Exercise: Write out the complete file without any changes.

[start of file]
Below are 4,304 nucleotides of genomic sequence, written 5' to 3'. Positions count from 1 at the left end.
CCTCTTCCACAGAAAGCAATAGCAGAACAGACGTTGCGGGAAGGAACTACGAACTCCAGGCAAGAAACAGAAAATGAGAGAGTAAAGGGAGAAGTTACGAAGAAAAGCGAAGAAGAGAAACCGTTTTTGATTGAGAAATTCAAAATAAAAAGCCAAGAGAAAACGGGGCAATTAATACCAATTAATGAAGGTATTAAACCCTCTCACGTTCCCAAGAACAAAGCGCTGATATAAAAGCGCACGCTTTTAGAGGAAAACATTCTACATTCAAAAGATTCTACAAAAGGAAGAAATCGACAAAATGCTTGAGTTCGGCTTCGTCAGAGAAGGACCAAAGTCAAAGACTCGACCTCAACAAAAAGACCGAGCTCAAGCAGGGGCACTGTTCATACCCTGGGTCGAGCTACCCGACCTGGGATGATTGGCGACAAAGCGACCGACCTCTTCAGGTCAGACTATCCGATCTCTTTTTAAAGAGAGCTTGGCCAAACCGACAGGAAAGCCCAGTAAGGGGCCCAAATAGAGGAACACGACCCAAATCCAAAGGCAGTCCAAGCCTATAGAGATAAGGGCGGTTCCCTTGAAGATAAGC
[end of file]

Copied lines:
Below are 4,304 nucleotides of genomic sequence, written 5' to 3'. Positions count from 1 at the left end.
CCTCTTCCACAGAAAGCAATAGCAGAACAGACGTTGCGGGAAGGAACTACGAACTCCAGGCAAGAAACAGAAAATGAGAGAGTAAAGGGAGAAGTTACGAAGAAAAGCGAAGAAGAGAAACCGTTTTTGATTGAGAAATTCAAAATAAAAAGCCAAGAGAAAACGGGGCAATTAATACCAATTAATGAAGGTATTAAACCCTCTCACGTTCCCAAGAACAAAGCGCTGATATAAAAGCGCACGCTTTTAGAGGAAAACATTCTACATTCAAAAGATTCTACAAAAGGAAGAAATCGACAAAATGCTTGAGTTCGGCTTCGTCAGAGAAGGACCAAAGTCAAAGACTCGACCTCAACAAAAAGACCGAGCTCAAGCAGGGGCACTGTTCATACCCTGGGTCGAGCTACCCGACCTGGGATGATTGGCGACAAAGCGACCGACCTCTTCAGGTCAGACTATCCGATCTCTTTTTAAAGAGAGCTTGGCCAAACCGACAGGAAAGCCCAGTAAGGGGCCCAAATAGAGGAACACGACCCAAATCCAAAGGCAGTCCAAGCCTATAGAGATAAGGGCGGTTCCCTTGAAGATAAGC